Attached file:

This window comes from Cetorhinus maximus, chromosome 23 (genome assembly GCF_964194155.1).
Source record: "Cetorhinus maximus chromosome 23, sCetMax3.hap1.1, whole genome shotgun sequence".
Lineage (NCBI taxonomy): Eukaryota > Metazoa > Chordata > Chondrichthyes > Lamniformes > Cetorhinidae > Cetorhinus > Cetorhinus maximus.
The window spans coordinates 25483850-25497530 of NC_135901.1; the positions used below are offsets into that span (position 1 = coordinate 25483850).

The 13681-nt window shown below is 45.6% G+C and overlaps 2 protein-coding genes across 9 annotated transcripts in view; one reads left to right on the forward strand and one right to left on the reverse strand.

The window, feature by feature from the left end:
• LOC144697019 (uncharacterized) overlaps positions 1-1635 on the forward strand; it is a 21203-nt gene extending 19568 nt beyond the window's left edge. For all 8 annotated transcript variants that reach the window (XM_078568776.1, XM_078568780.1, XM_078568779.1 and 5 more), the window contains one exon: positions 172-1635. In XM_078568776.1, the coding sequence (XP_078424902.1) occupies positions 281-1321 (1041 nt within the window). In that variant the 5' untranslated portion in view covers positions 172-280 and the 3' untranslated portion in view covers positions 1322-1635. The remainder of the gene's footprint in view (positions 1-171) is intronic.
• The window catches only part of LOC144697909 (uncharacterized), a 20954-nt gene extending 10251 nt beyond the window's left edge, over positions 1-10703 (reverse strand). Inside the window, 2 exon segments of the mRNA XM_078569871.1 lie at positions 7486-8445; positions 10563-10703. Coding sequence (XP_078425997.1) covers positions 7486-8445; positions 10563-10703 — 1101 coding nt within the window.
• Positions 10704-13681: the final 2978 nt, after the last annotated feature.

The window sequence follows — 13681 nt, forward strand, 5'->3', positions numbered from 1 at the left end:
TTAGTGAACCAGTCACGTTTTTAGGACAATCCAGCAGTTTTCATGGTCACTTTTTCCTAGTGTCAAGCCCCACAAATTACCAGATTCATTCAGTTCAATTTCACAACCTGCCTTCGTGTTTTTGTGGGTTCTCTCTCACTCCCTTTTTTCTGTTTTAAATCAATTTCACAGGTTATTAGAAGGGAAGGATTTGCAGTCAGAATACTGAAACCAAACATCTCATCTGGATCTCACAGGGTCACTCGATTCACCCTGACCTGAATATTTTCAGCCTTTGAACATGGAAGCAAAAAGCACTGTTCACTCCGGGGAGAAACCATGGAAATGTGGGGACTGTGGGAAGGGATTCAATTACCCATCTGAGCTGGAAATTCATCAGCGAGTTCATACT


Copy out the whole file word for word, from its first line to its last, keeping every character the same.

This window comes from Cetorhinus maximus, chromosome 23 (genome assembly GCF_964194155.1).
Source record: "Cetorhinus maximus chromosome 23, sCetMax3.hap1.1, whole genome shotgun sequence".
Lineage (NCBI taxonomy): Eukaryota > Metazoa > Chordata > Chondrichthyes > Lamniformes > Cetorhinidae > Cetorhinus > Cetorhinus maximus.
The window spans coordinates 25483850-25497530 of NC_135901.1; the positions used below are offsets into that span (position 1 = coordinate 25483850).

The 13681-nt window shown below is 45.6% G+C and overlaps 2 protein-coding genes across 9 annotated transcripts in view; one reads left to right on the forward strand and one right to left on the reverse strand.

The window, feature by feature from the left end:
• LOC144697019 (uncharacterized) overlaps positions 1-1635 on the forward strand; it is a 21203-nt gene extending 19568 nt beyond the window's left edge. For all 8 annotated transcript variants that reach the window (XM_078568776.1, XM_078568780.1, XM_078568779.1 and 5 more), the window contains one exon: positions 172-1635. In XM_078568776.1, the coding sequence (XP_078424902.1) occupies positions 281-1321 (1041 nt within the window). In that variant the 5' untranslated portion in view covers positions 172-280 and the 3' untranslated portion in view covers positions 1322-1635. The remainder of the gene's footprint in view (positions 1-171) is intronic.
• The window catches only part of LOC144697909 (uncharacterized), a 20954-nt gene extending 10251 nt beyond the window's left edge, over positions 1-10703 (reverse strand). Inside the window, 2 exon segments of the mRNA XM_078569871.1 lie at positions 7486-8445; positions 10563-10703. Coding sequence (XP_078425997.1) covers positions 7486-8445; positions 10563-10703 — 1101 coding nt within the window.
• Positions 10704-13681: the final 2978 nt, after the last annotated feature.

The window sequence follows — 13681 nt, forward strand, 5'->3', positions numbered from 1 at the left end:
TTAGTGAACCAGTCACGTTTTTAGGACAATCCAGCAGTTTTCATGGTCACTTTTTCCTAGTGTCAAGCCCCACAAATTACCAGATTCATTCAGTTCAATTTCACAACCTGCCTTCGTGTTTTTGTGGGTTCTCTCTCACTCCCTTTTTTCTGTTTTAAATCAATTTCACAGGTTATTAGAAGGGAAGGATTTGCAGTCAGAATACTGAAACCAAACATCTCATCTGGATCTCACAGGGTCACTCGATTCACCCTGACCTGAATATTTTCAGCCTTTGAACATGGAAGCAAAAAGCACTGTTCACTCCGGGGAGAAACCATGGAAATGTGGGGACTGTGGGAAGGGATTCAATTACCCATCTGAGCTGGAAATTCATCAGCGAGTTCATACT